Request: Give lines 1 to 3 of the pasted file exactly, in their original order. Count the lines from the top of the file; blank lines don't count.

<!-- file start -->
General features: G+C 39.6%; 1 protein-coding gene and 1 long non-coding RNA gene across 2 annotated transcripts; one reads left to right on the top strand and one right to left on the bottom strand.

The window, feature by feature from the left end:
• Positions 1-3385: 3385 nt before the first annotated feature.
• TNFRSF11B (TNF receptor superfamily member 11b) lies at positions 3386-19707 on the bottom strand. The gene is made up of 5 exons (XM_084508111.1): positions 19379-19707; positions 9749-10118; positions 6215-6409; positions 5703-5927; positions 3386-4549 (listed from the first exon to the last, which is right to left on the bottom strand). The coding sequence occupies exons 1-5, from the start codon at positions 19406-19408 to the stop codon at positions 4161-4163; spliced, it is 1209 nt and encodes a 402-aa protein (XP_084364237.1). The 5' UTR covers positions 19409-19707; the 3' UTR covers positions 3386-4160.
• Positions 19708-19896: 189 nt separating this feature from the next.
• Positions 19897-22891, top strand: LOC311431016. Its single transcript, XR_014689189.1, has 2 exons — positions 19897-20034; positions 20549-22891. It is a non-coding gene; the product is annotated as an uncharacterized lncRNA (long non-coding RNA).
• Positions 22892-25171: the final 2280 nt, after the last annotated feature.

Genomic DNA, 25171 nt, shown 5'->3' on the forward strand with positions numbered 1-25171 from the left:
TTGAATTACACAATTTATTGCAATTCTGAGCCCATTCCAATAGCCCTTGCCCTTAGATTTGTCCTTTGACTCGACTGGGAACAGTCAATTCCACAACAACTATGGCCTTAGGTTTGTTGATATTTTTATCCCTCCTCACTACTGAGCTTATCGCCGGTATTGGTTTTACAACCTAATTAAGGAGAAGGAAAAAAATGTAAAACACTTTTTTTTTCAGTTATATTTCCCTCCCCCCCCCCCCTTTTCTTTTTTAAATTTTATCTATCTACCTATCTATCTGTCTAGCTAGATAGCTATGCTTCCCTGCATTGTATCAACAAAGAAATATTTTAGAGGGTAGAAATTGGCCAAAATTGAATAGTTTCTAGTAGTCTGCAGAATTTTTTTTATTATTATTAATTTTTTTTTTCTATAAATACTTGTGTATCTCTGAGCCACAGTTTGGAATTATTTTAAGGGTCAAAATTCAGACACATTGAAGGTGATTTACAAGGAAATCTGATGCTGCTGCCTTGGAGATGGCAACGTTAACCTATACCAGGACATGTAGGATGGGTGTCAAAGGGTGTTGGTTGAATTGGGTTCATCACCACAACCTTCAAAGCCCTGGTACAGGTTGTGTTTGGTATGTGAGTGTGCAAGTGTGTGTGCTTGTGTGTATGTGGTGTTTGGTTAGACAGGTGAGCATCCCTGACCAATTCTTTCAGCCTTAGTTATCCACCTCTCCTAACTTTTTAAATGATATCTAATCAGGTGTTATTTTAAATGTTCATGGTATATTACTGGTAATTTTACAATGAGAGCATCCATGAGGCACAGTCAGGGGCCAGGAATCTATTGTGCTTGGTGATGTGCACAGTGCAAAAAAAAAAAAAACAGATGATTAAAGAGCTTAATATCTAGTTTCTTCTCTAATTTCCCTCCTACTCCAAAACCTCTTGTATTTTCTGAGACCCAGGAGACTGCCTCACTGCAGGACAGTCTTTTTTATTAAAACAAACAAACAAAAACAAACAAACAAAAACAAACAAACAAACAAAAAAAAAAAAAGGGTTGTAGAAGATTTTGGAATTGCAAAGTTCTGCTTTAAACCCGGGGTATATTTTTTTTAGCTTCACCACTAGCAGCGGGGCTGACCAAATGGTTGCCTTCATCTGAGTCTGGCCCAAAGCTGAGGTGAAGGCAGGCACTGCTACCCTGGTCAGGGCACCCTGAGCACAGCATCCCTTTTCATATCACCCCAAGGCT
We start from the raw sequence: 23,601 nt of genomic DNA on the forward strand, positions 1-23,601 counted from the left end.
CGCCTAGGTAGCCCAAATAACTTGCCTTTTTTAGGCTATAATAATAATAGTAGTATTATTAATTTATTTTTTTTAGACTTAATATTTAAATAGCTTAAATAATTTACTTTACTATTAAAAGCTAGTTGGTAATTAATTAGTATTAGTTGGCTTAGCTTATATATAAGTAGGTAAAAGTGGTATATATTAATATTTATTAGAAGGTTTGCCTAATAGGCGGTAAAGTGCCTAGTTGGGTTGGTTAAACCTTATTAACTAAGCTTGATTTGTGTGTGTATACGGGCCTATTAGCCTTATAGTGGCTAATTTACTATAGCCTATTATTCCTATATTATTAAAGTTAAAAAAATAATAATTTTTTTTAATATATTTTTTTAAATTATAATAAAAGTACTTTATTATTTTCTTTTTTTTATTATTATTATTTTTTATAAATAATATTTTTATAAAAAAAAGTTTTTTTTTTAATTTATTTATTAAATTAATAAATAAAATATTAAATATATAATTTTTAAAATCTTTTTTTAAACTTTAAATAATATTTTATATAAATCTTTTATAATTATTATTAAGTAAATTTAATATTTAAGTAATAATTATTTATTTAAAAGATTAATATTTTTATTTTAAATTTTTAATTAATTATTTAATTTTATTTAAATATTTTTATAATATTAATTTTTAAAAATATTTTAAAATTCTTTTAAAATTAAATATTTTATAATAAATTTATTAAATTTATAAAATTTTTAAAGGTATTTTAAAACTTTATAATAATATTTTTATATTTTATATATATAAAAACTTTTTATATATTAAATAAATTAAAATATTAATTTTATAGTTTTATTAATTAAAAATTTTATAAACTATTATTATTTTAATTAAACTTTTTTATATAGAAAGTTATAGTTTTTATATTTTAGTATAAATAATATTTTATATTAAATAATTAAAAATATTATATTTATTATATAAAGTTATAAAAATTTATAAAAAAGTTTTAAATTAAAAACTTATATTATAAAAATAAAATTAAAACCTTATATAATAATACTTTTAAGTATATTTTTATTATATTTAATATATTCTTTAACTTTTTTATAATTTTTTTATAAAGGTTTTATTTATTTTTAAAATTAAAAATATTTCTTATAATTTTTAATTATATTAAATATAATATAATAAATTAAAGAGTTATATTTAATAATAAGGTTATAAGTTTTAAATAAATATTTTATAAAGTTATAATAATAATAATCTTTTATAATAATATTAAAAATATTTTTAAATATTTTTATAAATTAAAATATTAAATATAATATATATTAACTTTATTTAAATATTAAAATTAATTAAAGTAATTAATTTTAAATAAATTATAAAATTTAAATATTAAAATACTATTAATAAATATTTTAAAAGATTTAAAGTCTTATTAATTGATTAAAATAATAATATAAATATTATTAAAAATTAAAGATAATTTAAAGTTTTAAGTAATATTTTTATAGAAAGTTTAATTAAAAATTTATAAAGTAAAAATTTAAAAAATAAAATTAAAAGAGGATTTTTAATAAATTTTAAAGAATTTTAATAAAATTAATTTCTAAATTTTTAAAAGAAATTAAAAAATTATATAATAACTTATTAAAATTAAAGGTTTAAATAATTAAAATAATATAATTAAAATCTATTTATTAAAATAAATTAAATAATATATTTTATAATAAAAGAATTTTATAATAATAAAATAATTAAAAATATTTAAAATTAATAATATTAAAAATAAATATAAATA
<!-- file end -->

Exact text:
General features: G+C 39.6%; 1 protein-coding gene and 1 long non-coding RNA gene across 2 annotated transcripts; one reads left to right on the top strand and one right to left on the bottom strand.

The window, feature by feature from the left end:
• Positions 1-3385: 3385 nt before the first annotated feature.